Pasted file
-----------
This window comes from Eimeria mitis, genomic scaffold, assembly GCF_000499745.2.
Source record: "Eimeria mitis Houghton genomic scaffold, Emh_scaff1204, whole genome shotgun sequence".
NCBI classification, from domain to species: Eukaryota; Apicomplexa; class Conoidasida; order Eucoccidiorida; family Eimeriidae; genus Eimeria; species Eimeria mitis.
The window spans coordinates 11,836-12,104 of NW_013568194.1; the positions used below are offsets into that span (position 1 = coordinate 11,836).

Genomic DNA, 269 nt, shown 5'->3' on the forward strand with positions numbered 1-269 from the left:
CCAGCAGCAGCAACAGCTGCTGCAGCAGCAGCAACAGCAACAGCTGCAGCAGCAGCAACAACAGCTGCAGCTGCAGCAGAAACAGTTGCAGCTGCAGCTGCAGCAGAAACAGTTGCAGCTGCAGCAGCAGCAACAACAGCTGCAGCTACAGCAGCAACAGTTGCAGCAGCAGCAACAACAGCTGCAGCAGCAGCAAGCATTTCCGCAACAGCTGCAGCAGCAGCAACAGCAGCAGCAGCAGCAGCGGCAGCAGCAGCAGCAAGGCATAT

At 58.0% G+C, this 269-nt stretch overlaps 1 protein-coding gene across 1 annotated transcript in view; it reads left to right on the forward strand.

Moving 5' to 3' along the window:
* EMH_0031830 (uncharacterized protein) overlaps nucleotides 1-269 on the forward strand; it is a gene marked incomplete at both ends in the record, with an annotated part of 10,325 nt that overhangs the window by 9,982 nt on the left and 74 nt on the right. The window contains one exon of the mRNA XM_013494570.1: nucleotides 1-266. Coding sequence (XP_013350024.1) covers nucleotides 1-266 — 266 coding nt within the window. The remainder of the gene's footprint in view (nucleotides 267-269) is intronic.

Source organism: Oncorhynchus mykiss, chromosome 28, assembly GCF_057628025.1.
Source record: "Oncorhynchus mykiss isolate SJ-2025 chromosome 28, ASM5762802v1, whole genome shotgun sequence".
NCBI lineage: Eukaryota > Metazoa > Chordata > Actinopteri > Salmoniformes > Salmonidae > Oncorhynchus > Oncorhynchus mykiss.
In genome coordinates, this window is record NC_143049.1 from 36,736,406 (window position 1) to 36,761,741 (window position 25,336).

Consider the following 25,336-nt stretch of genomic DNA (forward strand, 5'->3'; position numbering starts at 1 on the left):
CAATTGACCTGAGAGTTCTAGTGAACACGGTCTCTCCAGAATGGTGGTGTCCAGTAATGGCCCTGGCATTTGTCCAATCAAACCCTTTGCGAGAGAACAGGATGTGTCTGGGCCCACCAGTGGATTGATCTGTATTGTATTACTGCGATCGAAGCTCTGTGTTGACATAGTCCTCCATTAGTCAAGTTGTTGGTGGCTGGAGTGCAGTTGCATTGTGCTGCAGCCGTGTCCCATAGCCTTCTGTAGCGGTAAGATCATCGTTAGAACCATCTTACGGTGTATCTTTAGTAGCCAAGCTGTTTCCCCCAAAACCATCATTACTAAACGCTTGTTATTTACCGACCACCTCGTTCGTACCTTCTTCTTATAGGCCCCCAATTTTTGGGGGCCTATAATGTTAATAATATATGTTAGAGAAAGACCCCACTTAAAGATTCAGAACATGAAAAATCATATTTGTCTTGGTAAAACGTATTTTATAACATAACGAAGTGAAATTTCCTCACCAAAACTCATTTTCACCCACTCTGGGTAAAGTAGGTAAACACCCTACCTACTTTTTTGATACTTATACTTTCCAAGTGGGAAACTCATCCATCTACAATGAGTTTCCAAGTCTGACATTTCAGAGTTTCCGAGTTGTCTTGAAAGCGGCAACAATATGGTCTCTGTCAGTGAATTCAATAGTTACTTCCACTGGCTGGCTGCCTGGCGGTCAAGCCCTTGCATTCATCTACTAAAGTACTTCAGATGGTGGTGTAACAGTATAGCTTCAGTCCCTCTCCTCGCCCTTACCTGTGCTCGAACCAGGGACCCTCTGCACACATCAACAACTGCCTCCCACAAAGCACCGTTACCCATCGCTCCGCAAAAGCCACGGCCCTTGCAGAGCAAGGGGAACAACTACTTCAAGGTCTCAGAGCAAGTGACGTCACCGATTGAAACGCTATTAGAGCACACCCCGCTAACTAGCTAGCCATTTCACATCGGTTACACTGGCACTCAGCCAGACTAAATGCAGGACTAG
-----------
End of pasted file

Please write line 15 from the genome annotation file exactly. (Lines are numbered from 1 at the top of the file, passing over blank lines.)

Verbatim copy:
CAATTGACCTGAGAGTTCTAGTGAACACGGTCTCTCCAGAATGGTGGTGTCCAGTAATGGCCCTGGCATTTGTCCAATCAAACCCTTTGCGAGAGAACAGGATGTGTCTGGGCCCACCAGTGGATTGATCTGTATTGTATTACTGCGATCGAAGCTCTGTGTTGACATAGTCCTCCATTAGTCAAGTTGTTGGTGGCTGGAGTGCAGTTGCATTGTGCTGCAGCCGTGTCCCATAGCCTTCTGTAGCGGTAAGATCATCGTTAGAACCATCTTACGGTGTATCTTTAGTAGCCAAGCTGTTTCCCCCAAAACCATCATTACTAAACGCTTGTTATTTACCGACCACCTCGTTCGTACCTTCTTCTTATAGGCCCCCAATTTTTGGGGGCCTATAATGTTAATAATATATGTTAGAGAAAGACCCCACTTAAAGATTCAGAACATGAAAAATCATATTTGTCTTGGTAAAACGTATTTTATAACATAACGAAGTGAAATTTCCTCACCAAAACTCATTTTCACCCACTCTGGGTAAAGTAGGTAAACACCCTACCTACTTTTTTGATACTTATACTTTCCAAGTGGGAAACTCATCCATCTACAATGAGTTTCCAAGTCTGACATTTCAGAGTTTCCGAGTTGTCTTGAAAGCGGCAACAATATGGTCTCTGTCAGTGAATTCAATAGTTACTTCCACTGGCTGGCTGCCTGGCGGTCAAGCCCTTGCATTCATCTACTAAAGTACTTCAGATGGTGGTGTAACAGTATAGCTTCAGTCCCTCTCCTCGCCCTTACCTGTGCTCGAACCAGGGACCCTCTGCACACATCAACAACTGCCTCCCACAAAGCACCGTTACCCATCGCTCCGCAAAAGCCACGGCCCTTGCAGAGCAAGGGGAACAACTACTTCAAGGTCTCAGAGCAAGTGACGTCACCGATTGAAACGCTATTAGAGCACACCCCGCTAACTAGCTAGCCATTTCACATCGGTTACACTGGCACTCAGCCAGACTAAATGCAGGACTAG